Singapore — Former National University of Singapore (NUS) Associate Professor Ho Ting Fei has asked, in the midst of the discussion on whether there should be a minimum wage in Singapore, how anyone can survive on less than S$1,300 a month.
The debate was sparked in Parliament on Oct 15 when Workers’ Party (WP) chief Pritam Singh called on the authorities to implement a universal minimum wage set at S$1,300 per month since the Government’s Progressive Wage Model (PWM) was taking too long to roll out to all sectors. The call sparked debate between People’s Action Party and WP MPs.
The PWM, which takes a sectoral approach to lifting the wages of Singapore’s least-paid workers, has been in force for eight years but has only been applied to three sectors in that time. The Government has in the meantime positioned the PWM as a “minimum wage plus” initiative in the face of calls for it to implement a minimum wage.
While the WP held that it is not acceptable for any number of workers to earn lower than a liveable wage, no matter how small the numbers, the PAP argued that implementing a minimum wage can handicap or kill small-medium enterprises and lead to greater unemployment, especially amid the Covid-19 pandemic.
During the debate in Parliament, it was stated that about 100,000 workers earn below S$1,300, including about 25,000 who are self-employed and would not benefit from a minimum wage. After Workfare disbursements and Central Provident Fund contributions by employers, 56,000 workers – 32,000 of whom work full-time – earn less than S$1,300 each month.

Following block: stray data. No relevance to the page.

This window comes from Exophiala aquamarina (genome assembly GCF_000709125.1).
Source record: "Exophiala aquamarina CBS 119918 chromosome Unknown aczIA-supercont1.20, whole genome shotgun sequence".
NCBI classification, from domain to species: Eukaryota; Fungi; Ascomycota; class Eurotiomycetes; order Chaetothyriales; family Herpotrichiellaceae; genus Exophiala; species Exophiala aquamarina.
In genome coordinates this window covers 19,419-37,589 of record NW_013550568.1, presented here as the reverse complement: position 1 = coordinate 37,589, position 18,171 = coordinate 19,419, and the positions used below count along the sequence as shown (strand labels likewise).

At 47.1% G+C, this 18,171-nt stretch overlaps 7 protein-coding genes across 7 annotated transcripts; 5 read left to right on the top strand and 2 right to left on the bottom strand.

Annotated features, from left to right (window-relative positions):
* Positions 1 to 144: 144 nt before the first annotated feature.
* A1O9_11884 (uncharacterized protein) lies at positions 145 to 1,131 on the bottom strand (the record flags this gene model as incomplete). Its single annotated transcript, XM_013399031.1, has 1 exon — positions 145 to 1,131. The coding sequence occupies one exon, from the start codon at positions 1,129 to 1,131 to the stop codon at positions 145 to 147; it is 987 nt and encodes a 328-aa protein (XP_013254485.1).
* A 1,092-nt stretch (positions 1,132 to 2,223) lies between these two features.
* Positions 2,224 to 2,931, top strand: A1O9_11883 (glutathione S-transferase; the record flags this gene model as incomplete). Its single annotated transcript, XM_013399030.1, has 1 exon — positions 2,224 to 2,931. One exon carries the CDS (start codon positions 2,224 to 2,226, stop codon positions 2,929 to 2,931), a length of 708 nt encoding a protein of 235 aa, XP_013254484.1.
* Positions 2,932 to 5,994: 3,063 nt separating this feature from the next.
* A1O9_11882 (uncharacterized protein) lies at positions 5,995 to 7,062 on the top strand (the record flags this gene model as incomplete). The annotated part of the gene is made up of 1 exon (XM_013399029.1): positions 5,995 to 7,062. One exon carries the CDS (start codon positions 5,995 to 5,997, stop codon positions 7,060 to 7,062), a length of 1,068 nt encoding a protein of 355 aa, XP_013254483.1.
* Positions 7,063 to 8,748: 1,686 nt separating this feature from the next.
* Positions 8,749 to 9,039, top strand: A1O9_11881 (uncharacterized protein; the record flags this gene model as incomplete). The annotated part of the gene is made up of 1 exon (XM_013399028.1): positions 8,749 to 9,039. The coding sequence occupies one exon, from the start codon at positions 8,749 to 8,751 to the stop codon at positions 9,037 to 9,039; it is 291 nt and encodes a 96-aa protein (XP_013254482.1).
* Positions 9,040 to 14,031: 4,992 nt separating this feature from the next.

In a Forum letter published on Wednesday (Oct 21) in The Straits Times, Dr Ho said the priority should not be on whether there should be a minimum wage level but on how anyone can survive on less than S$1,300 given Singapore’s high cost of living.
Dr Ho, who said that the 32,000 full-time workers who earn less than S$1,300 a month “should not be tossed around as statistics whenever the topic of minimum wage is raised”, added that uplifting their wages would give them some hope and that it is futile to discuss skills upgrading unless they are lifted “out of the pit of low wages”.
The doctor argued: “If we cannot help them put food on the dinner table or provide for their basic needs, it is futile to talk about increasing productivity.
“Be practical and realistic. These are our fellow Singaporeans who are poor and desperate. These are people we should not ignore regardless of the number. The question is whether we give them the dignity and respect they deserve.”
Dr Ho taught at NUS for three decades, between 1979 and 2009, before stepping down to focus on her private practice. Read her forum letter in full HERE.
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